Why is this medicine prescribed?
Betamethasone topical is used to treat the itching, redness, dryness, crusting, scaling, inflammation, and discomfort of various skin conditions, including psoriasis (a skin disease in which red, scaly patches form on some areas of the body) and eczema (a skin disease that causes the skin to be dry and itchy and to sometimes develop red, scaly rashes). Betamethasone is in a class of medications called corticosteroids. It works by activating natural substances in the skin to reduce swelling, redness, and itching.
Are there other uses for this medicine?
This medication may be prescribed for other uses; ask your doctor or pharmacist for more information.
How should this medicine be used?
Betamethasone comes in ointment, cream, lotion, gel, and aerosol (spray) in various strengths for use on the skin and as a foam to apply to the scalp. It is usually applied once or twice daily. Follow the directions on your prescription label carefully, and ask your doctor or pharmacist to explain any part you do not understand. Use betamethasone exactly as directed. Do not use more or less of it or use it more often than prescribed by your doctor. Do not apply it to other areas of your body or use it to treat other skin conditions unless directed to do so by your doctor.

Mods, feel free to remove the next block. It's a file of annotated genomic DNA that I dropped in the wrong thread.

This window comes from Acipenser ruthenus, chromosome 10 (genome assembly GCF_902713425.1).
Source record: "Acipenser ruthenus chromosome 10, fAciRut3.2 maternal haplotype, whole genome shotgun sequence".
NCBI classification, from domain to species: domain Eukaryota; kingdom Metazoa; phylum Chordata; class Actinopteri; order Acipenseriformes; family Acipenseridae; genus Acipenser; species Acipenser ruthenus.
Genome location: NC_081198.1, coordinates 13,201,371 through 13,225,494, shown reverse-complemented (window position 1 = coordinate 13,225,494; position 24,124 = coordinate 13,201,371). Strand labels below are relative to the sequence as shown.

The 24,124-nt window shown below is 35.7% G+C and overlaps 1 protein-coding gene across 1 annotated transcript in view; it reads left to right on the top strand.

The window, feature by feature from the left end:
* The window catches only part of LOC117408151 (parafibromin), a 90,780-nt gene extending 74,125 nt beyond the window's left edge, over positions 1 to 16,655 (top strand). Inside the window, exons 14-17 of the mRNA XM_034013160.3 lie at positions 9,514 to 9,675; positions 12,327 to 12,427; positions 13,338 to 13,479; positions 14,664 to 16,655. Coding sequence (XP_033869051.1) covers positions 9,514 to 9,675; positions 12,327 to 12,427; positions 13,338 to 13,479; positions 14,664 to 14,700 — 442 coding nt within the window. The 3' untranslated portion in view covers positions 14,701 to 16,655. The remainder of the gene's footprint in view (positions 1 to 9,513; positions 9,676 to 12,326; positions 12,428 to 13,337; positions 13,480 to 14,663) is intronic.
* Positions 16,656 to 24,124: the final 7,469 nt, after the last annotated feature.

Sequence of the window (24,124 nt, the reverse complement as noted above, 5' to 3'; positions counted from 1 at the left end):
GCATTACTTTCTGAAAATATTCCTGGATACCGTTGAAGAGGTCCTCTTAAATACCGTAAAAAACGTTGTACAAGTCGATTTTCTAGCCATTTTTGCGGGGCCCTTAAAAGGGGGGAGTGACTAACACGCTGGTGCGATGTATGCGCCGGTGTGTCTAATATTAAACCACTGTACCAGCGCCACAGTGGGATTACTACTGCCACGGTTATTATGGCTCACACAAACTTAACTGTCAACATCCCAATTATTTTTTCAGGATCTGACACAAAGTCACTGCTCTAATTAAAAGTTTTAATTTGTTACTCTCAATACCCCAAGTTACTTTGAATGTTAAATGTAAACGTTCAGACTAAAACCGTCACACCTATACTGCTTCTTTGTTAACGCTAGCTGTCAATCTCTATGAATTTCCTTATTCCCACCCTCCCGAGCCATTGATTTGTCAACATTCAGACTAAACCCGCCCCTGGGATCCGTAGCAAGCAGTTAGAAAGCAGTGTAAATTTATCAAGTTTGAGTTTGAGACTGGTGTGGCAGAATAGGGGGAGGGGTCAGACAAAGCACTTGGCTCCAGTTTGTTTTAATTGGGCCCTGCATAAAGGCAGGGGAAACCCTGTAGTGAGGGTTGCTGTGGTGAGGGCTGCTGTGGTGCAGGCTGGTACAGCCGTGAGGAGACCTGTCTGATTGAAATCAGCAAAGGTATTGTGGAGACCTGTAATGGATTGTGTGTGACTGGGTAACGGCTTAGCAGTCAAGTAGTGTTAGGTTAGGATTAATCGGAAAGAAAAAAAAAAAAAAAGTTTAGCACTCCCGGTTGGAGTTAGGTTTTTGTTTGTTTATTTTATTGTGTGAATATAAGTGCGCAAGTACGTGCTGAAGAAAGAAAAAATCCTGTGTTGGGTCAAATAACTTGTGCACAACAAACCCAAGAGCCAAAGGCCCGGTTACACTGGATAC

Your skin condition should improve during the first 2 weeks of your treatment. Call your doctor if your symptoms do not improve during this time.
To use betamethasone topical, apply a small amount of ointment, cream, solution, gel, or lotion to cover the affected area of skin with a thin even film and rub it in gently.
To use the foam on your scalp, part your hair, apply a small amount of the medicine on the affected area, and rub it in gently. You may wash your hair as usual but not right after applying the medicine.
Betamethasone foam may catch fire. Stay away from open fire, flames, and do not smoke while you are applying betamethasone foam, and for a short time afterward.
This medication is only for use on the skin. Do not let betamethasone topical get into your eyes or mouth and do not swallow it. Avoid use in the genital and rectal areas and in skin creases and armpits unless directed by your doctor.
If you are using betamethasone on a child's diaper area, do not use tight-fitting diapers or plastic pants. Such use may increase side effects.
Do not apply other skin preparations or products on the treated area without talking with your doctor.